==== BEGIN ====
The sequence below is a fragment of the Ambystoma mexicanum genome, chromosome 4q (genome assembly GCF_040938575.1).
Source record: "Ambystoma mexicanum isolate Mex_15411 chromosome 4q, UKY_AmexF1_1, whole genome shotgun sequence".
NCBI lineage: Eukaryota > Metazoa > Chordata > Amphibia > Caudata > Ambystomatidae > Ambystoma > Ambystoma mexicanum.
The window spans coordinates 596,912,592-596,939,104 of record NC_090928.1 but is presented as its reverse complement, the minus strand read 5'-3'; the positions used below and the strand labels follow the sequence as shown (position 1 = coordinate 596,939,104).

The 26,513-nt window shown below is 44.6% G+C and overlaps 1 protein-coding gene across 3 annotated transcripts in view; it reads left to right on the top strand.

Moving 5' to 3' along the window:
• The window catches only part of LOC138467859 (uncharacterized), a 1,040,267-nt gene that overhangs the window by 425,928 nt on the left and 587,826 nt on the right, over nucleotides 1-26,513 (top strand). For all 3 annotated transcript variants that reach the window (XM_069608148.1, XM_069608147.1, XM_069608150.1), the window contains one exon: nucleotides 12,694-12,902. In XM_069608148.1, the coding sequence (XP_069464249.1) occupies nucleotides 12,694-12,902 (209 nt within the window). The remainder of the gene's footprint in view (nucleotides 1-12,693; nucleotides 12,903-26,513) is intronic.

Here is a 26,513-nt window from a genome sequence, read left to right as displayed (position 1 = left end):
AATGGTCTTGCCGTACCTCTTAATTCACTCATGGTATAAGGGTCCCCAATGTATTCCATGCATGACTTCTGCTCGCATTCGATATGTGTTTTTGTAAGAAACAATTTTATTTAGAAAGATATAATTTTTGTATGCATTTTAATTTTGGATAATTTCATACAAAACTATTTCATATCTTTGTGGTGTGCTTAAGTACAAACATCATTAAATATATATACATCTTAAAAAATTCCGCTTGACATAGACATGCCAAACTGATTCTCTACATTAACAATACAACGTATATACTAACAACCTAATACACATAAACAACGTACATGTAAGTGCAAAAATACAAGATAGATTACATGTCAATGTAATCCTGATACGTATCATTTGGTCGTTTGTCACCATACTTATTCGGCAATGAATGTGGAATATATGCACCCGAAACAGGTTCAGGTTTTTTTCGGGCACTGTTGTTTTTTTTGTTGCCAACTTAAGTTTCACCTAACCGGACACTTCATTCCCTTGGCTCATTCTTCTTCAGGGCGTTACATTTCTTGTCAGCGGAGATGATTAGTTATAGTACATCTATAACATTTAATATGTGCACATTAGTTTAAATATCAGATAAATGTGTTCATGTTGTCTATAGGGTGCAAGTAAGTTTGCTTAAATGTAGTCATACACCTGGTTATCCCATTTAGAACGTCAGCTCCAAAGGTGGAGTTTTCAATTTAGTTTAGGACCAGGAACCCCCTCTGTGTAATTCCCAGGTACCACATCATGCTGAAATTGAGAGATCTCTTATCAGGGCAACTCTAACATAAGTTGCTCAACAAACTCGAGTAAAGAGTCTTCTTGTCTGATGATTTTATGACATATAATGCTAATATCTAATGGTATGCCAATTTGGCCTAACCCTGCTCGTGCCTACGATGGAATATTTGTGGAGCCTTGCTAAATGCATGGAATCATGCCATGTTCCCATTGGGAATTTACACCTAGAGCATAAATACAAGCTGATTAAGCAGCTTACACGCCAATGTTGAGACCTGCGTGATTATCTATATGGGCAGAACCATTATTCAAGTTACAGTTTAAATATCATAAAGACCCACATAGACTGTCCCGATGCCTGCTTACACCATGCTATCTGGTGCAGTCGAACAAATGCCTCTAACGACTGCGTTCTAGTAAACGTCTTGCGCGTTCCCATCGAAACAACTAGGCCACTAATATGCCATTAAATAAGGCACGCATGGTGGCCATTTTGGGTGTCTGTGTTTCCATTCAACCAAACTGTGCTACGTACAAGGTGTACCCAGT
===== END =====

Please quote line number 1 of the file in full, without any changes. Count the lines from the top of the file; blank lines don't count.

The sequence below is a fragment of the Ambystoma mexicanum genome, chromosome 4q (genome assembly GCF_040938575.1).